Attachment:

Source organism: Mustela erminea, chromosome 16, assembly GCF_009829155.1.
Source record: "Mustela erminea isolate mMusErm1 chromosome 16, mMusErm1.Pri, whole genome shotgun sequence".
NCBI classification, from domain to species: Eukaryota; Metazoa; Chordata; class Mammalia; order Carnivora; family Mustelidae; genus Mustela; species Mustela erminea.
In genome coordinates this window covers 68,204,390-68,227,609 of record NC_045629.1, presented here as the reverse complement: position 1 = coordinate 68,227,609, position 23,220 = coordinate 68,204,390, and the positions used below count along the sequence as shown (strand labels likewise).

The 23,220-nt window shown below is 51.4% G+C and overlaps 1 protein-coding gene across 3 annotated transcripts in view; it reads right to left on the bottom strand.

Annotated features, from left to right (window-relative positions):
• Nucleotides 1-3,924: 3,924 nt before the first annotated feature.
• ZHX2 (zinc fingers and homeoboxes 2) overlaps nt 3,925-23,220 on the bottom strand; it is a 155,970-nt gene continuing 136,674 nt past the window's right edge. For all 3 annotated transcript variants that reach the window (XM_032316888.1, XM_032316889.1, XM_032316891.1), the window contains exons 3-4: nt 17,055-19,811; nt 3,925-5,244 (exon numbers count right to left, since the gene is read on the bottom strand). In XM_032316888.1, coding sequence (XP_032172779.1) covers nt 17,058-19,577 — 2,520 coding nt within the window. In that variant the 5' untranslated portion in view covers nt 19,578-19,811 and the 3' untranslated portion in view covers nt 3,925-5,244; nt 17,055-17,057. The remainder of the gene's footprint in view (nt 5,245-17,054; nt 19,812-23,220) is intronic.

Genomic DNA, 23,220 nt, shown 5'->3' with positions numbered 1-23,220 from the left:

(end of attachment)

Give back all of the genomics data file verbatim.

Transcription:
Source organism: Mustela erminea, chromosome 16, assembly GCF_009829155.1.
Source record: "Mustela erminea isolate mMusErm1 chromosome 16, mMusErm1.Pri, whole genome shotgun sequence".
NCBI classification, from domain to species: Eukaryota; Metazoa; Chordata; class Mammalia; order Carnivora; family Mustelidae; genus Mustela; species Mustela erminea.
In genome coordinates this window covers 68,204,390-68,227,609 of record NC_045629.1, presented here as the reverse complement: position 1 = coordinate 68,227,609, position 23,220 = coordinate 68,204,390, and the positions used below count along the sequence as shown (strand labels likewise).

The 23,220-nt window shown below is 51.4% G+C and overlaps 1 protein-coding gene across 3 annotated transcripts in view; it reads right to left on the bottom strand.

Annotated features, from left to right (window-relative positions):
• Nucleotides 1-3,924: 3,924 nt before the first annotated feature.
• ZHX2 (zinc fingers and homeoboxes 2) overlaps nt 3,925-23,220 on the bottom strand; it is a 155,970-nt gene continuing 136,674 nt past the window's right edge. For all 3 annotated transcript variants that reach the window (XM_032316888.1, XM_032316889.1, XM_032316891.1), the window contains exons 3-4: nt 17,055-19,811; nt 3,925-5,244 (exon numbers count right to left, since the gene is read on the bottom strand). In XM_032316888.1, coding sequence (XP_032172779.1) covers nt 17,058-19,577 — 2,520 coding nt within the window. In that variant the 5' untranslated portion in view covers nt 19,578-19,811 and the 3' untranslated portion in view covers nt 3,925-5,244; nt 17,055-17,057. The remainder of the gene's footprint in view (nt 5,245-17,054; nt 19,812-23,220) is intronic.

Genomic DNA, 23,220 nt, shown 5'->3' with positions numbered 1-23,220 from the left: